A T-score is a form of a standardized test statistic, which allows you to take an individual score and transform it into a standardized form to make comparison easier. The T-test is similar to the Z-test, but generally T-tests are most helpful with a smaller sample size (typically under 30) and when the standard deviation is unknown, whereas Z-tests work with a large sample size when the variances are known.
Record the Values
Write down the values for a T-score calculation. For example, say you believe your classmates spend more time on social media than the rest of the school does. You need to show, statistically, that your classmates spend a lot of time on social media. Write down the sample mean, the population mean, the sample standard deviation and the sample size.
Apply the Values
Apply values to the T-score formula, which is:
t = (sample mean - population mean) ÷ (sample standard deviation ÷ √sample size).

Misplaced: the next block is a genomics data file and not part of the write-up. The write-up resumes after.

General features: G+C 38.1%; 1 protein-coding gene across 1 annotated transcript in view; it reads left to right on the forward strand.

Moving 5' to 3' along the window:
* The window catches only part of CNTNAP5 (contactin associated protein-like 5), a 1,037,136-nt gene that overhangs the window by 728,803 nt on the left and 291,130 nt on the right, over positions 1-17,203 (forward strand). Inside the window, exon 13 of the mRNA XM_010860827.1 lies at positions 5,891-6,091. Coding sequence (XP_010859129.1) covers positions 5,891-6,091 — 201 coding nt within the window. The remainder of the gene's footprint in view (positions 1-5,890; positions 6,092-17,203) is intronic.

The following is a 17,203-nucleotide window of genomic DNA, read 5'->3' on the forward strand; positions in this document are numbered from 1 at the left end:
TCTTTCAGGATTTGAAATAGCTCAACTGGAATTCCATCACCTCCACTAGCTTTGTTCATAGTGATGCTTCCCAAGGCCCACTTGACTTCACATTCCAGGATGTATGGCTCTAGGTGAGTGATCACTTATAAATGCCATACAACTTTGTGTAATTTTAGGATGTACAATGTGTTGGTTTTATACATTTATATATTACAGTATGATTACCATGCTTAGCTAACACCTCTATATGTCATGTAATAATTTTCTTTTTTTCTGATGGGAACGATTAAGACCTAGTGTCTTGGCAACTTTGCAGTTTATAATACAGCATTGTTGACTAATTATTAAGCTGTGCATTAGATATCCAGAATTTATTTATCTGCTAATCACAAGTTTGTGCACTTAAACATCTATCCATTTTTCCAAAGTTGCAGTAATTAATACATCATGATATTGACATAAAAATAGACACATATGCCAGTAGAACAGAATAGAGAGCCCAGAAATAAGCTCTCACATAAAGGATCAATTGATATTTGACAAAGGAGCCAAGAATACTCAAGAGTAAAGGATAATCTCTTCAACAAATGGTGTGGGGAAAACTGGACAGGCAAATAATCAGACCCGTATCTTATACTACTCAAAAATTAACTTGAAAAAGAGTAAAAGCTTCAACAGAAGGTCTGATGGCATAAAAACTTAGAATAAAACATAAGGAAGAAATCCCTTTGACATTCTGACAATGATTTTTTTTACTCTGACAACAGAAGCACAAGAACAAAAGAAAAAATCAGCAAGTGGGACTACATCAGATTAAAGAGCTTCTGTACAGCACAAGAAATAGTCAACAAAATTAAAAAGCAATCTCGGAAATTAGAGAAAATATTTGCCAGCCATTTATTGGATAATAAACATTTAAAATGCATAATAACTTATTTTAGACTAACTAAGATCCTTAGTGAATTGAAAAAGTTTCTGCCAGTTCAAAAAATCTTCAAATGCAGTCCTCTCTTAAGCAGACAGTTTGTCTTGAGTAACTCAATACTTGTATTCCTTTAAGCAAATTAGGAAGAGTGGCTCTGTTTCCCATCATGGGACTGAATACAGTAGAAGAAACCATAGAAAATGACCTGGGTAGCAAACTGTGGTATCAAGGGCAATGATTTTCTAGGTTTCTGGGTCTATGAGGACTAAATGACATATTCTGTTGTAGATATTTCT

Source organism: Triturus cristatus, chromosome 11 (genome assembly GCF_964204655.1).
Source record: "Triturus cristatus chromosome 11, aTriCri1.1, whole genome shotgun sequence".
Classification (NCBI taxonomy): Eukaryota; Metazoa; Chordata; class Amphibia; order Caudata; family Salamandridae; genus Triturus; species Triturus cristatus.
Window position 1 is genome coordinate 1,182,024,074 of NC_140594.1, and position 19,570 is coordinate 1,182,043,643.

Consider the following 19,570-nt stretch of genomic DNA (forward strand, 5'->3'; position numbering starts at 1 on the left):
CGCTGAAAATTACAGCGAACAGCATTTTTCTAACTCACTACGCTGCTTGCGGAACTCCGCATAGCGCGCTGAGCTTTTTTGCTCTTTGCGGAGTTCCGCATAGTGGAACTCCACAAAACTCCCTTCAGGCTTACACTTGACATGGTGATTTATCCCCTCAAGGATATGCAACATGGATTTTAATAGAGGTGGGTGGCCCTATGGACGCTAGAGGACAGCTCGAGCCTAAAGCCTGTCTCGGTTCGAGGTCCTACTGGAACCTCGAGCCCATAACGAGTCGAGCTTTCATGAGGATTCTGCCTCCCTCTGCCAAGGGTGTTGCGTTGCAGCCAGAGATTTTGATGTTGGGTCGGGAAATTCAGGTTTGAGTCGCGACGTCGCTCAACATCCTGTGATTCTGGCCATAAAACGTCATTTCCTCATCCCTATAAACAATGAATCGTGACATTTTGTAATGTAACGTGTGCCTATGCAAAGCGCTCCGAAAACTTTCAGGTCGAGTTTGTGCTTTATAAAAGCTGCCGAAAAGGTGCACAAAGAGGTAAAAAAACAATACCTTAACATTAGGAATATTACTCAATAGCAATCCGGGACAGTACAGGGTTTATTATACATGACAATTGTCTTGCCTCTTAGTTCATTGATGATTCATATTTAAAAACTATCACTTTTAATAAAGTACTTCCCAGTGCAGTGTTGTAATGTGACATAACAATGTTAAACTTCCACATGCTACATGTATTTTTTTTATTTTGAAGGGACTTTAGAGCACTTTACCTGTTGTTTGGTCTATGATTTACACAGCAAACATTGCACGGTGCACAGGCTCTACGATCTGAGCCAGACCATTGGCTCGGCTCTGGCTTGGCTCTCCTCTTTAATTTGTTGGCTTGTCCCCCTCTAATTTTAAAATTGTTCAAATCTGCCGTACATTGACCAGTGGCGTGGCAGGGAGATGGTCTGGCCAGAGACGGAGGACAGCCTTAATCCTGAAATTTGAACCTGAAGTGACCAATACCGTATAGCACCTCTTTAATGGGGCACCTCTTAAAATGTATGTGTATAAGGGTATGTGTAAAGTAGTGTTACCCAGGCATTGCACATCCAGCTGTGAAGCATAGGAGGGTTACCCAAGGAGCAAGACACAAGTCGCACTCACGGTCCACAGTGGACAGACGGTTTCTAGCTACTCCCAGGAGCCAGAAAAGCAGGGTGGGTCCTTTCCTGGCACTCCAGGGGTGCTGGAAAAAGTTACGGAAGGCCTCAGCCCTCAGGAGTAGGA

For example, say you believe your classmates spend an average of three hours per day on social media. You select a sample of 10 classmates and the mean time on social media is four hours per day, with a sample standard deviation of 30 minutes (0.5 hours).
(Assuming your belief is true, you can work out the probability that the mean time spent on social media will be no more than four hours per day.) In this case:
t = (4 - 3) ÷ (0.5 ÷ √10), which is -1 ÷ 0.158114, which is -6.325.
Work out Degrees of Freedom
Subtract 1 from your sample size to get the degrees of freedom (df), which is 9.
Calculate the Probability
Use a scientific calculator or an online calculator to find the probability by inputting the df and t values. In this case, the probability is 0.99, or 9.9 percent.
TL;DR (Too Long; Didn't Read)
Use the T-score formula to solve probability questions. Usually, you should only use the T-test if your distribution is normal; In other words, that a graph of your data would make a bell-shaped curve. Generally, the bigger the T-score, the bigger the difference is between the groups tested. This is influenced by many factors, including the number of items in your sample, the means of your sample, the mean of the population from which you draw your sample and the standard deviation of your sample.